It’s been the subject of much talk this week and now it’s over. Presumptive GOP nominee Donald Trump and Speaker of the House Paul Ryan have just released a statement updating the American public on their highly-anticipated meeting today.
If you were looking for a big “a-ha” or dramatic outcome, it ain’t there. In fact, one has to wonder if Trump supporters will bristle at the very — shall we say — politically correct tone of the statement.
“The United States cannot afford another four years of the Obama White House, which is what Hillary Clinton represents. That is why it’s critical that Republicans unite around our shared principles, advance a conservative agenda, and do all we can to win this fall,” Trump and Ryan said. “With that focus, we had a great conversation this morning. While we were honest about our few differences, we recognize that there are also many important areas of common ground. We will be having additional discussions, but remain confident there’s a great opportunity to unify our party and win this fall, and we are totally committed to working together to achieve that goal. We are extremely proud of the fact that many millions of new voters have entered the primary system, far more than ever before in the Republican Party’s history. This was our first meeting, but it was a very positive step toward unification.”
Hardly a whiff of The Donald’s trademark brash, straight talk that’s resonating with so many voters. And yet Republicans of all stripes should be applauding an important step forward to uniting to beat the ultimate opponent this fall: Hillary Clinton.
The Hill elaborates:
The statement from the presumptive GOP presidential nominee and House Speaker said the two had a “great conversation” and that they were honest over their “few differences” during two hours of meetings on Thursday.
“We will be having additional discussions, but remain confident there’s a great opportunity to unify our party and win this fall, and we are totally committed to working together to achieve that goal,” the joint statement said.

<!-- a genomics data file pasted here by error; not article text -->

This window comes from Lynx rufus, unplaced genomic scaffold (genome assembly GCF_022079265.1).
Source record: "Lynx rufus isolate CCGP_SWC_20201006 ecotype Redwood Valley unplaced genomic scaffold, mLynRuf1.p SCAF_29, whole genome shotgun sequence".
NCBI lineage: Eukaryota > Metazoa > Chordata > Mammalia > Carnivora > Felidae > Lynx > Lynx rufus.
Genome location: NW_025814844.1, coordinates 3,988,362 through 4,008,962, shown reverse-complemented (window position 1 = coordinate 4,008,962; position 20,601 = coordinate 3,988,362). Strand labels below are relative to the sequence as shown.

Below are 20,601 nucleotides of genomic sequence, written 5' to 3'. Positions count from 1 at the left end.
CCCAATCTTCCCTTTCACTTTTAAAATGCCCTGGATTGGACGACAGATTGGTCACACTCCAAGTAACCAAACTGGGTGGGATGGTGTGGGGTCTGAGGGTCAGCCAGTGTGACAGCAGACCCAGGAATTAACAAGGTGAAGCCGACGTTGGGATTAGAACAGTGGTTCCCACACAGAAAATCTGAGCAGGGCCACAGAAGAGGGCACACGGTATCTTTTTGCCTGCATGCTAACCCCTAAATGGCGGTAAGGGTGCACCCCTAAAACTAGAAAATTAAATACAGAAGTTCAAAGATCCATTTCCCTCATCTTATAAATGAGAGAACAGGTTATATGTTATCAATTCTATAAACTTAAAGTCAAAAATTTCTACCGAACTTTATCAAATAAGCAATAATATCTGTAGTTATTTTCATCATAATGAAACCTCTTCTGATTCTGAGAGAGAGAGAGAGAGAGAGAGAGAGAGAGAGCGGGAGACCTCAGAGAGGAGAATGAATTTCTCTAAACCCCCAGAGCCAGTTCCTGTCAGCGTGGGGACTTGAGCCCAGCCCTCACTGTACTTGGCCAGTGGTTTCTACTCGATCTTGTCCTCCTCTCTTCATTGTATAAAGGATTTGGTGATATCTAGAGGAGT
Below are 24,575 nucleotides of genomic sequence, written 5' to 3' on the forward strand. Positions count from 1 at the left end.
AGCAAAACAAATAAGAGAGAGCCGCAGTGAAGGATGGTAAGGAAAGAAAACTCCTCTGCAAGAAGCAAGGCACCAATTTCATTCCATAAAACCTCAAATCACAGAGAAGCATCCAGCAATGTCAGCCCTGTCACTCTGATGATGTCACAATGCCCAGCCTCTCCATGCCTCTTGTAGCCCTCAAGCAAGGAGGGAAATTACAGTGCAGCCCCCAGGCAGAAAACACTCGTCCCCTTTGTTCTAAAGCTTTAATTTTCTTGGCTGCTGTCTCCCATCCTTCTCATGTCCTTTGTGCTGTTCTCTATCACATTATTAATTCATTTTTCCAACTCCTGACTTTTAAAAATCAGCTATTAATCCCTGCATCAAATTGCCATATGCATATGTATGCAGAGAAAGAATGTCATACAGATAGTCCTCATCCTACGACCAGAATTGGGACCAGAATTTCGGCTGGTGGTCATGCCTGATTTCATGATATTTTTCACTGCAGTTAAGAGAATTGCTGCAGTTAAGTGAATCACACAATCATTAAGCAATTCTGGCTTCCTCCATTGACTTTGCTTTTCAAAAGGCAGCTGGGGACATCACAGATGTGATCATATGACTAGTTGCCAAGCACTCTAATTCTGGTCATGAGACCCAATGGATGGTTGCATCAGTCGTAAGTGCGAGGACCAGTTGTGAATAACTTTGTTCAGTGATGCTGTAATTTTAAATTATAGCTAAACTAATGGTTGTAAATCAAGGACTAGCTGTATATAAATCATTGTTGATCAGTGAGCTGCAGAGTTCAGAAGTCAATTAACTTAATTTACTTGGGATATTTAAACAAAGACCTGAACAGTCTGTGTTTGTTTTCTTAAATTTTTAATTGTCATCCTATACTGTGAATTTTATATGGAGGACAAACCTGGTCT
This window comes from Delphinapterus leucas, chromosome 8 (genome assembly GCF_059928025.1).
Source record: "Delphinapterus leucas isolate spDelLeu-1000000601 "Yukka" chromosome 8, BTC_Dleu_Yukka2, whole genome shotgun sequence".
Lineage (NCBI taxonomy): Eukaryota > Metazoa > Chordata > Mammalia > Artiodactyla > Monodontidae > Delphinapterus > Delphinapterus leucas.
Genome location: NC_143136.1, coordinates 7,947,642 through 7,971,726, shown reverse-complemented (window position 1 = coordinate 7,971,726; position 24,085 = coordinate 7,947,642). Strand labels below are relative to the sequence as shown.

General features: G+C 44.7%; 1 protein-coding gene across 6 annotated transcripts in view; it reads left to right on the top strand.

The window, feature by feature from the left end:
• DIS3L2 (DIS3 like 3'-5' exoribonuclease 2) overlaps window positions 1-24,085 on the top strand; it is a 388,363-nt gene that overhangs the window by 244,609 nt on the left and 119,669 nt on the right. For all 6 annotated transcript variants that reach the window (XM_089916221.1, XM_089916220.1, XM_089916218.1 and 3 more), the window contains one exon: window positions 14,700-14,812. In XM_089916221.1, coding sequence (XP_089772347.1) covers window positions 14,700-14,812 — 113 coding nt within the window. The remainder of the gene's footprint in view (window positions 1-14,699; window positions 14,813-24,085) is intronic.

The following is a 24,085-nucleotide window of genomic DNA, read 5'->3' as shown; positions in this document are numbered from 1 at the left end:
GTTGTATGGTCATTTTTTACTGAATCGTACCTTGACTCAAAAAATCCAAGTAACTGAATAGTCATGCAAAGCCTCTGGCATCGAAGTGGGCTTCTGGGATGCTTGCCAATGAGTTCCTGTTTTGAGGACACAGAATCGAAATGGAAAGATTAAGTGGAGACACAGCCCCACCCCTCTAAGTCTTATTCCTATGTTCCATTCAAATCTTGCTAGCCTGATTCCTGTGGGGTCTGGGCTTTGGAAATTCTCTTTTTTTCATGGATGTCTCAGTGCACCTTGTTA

It fell short of an endorsement of Trump by Ryan, who shocked many Republicans a week ago by saying he was not yet ready to get in line behind the man expected to clinch the GOP nomination in coming weeks.
Ryan had signaled ahead of the meeting that an endorsement at this time was unlikely, saying in one interview that it would take more than one week to unify the party.
The statement echoed talking points sent earlier in the day to Trump surrogates that emphasized the need to defeat likely Democratic nominee Hillary Clinton.
Republican National Committee chairman Reince Priebus, who brokered the meeting, also attended.
Trump arrived at RNC headquarters Thursday morning for two meetings, one with Ryan and Priebus and another with House leadership.
While the joint statement may have lacked Donald Trump’s flair, it represents an important step forward.
And we need to see more. As Col. West wrote earlier today, in advance of the meeting, here’s what we need to look for from this team moving forward:
Donald Trump and Paul Ryan need to start the beginning of a winning strategy. They need to start getting on the same sheet of music and set the conditions for a restorative vision for America. They need to speak as one going forward by finding the common ground.
This policy and legislative agenda has to be rooted in the fundamental principles of this Constitutional Republic — limited government, fiscal responsibility, individual sovereignty/liberty, free market economy, and strong national security.
They need to create a team that begins putting together our tax, economic, monetary, regulatory and spending reforms. They need to structure the 21st century American energy security portfolio. They need to have a plan on a true free market solution for healthcare and better education opportunities. America as a sovereign nation needs a secure border. And we MUST reinvigorate our national security and have a foreign policy that advances restoring American regard and respect.
That is how you unify. It’s not about empty rhetoric; it’s about a plan that can be disseminated and executed.
Today may be at least the pair starting to get on the same sheet of music…
[Note: This article was written by Michelle Jesse, Associate Editor]